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Food and lodging in Canada - Banff, Alberta


My big expedition to Georgia is only a few weeks away, but I was craving a mountain adventure last month and hopped on a plane back to Montana, then onward via car to Alberta, Canada. This is one of the most beautiful places I've seen in all my travels, and the majority of my time was spent in Banff National Park. In this region, you are surrounded by majestic landscapes, pristine turquoise waters and cool forest breezes. I'll write about the natural landscapes in a separate post, but today I want to speak about portion sizes in Canadian restaurants and lodging in Banff.

America is known as the land of gluttony on many levels, and this includes our food. Yes, our portions are huge but I think in Banff they were even larger! I could not believe it actually, the huge piles of food thrown on plates at all restaurants. I traveled with my young cousin who is a hockey player and consumes excessive calories at each setting. Here is his breakfast one morning - something known as "cowboy grits." Grits are a type of crushed cornmeal, not sure if they are popular in Russia, but I do not like the texture or taste. This breakfast costs around 9 Canadian dollars.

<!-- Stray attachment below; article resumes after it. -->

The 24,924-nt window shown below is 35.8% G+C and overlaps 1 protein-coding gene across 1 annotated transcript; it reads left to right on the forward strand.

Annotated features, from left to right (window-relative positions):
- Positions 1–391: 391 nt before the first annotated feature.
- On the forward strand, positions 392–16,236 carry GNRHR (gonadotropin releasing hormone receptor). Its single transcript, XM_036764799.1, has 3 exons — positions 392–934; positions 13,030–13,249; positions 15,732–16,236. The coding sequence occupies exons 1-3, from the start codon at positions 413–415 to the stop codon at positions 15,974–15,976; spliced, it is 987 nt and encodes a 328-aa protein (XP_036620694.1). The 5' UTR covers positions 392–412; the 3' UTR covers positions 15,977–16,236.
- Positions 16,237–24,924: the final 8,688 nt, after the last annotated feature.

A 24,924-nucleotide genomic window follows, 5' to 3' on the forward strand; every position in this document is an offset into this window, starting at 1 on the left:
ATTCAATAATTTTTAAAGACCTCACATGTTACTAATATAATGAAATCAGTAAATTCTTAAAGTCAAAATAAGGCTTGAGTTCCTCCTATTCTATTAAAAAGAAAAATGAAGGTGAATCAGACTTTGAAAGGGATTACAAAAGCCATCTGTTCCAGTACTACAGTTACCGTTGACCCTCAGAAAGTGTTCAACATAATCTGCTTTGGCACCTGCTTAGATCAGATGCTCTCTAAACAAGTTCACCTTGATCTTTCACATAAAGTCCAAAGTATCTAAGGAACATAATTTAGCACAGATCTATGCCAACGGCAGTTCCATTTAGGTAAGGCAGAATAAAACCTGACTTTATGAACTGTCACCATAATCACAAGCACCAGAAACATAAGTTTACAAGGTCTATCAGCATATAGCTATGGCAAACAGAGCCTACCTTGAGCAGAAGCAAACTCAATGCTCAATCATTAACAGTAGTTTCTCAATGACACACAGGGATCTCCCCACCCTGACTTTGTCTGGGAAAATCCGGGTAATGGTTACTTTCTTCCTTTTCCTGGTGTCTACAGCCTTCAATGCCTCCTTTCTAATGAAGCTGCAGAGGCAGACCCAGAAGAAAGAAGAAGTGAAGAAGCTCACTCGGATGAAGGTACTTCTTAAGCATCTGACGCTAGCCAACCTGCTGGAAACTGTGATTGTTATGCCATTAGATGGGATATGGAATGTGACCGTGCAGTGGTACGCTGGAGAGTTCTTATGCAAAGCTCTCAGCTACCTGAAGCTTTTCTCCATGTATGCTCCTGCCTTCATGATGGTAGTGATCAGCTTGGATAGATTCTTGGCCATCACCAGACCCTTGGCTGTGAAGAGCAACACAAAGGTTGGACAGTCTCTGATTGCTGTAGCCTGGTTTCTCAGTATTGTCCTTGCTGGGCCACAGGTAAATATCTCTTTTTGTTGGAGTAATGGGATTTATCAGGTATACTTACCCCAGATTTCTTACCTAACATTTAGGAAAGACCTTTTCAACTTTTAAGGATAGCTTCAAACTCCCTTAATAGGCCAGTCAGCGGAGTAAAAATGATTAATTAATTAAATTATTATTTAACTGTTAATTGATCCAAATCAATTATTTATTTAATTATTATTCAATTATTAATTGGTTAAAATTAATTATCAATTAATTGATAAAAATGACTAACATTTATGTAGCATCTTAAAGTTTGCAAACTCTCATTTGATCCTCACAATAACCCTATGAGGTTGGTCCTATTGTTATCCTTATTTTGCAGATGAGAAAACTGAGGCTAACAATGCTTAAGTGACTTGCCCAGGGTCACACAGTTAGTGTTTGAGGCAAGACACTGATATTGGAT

1. French toast covered in raspberry syrup and topped with whipped cream. Such sweet delicacies are common in the USA also, as people often put all types of fruit jams on top of pancakes or various types of toast. Btw, a skinny, 20 year old girl consumed this entire plate.


2. Lunch for me - sweet pulled pork quesadilla with some type of Cajun coleslaw. This is shredded cabbage, often mixed with carrots and some type of dressing or mayo. In this case, it was very spicy and I don't like mayo at all, so I didn't eat it. Sour cream on the side, we eat this with almost all Mexican food and this cuisine is popular in both the USA and Canada. This dish cost 12 Canadian dollars.

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3.  Here is a Canadian national treasure - something called "poutine." It's fries covered in a thick brown gravy and cheese curds. I cannot eat this mess, but my cousin who formerly lived in Canada constantly craves this dish. You can find it in almost all restaurants in Banff, even McDonalds. :)


4. At the hotel restaurant, they bring you complimentary bread and yogurt for breakfast. Very nice touch, and similar to American restaurants which frequently provide free bread, pretzels or chips before the meal. I have not noticed anything free in Russian restaurants, but I can't say I've eaten at a lot of them, and especially not upscale eateries.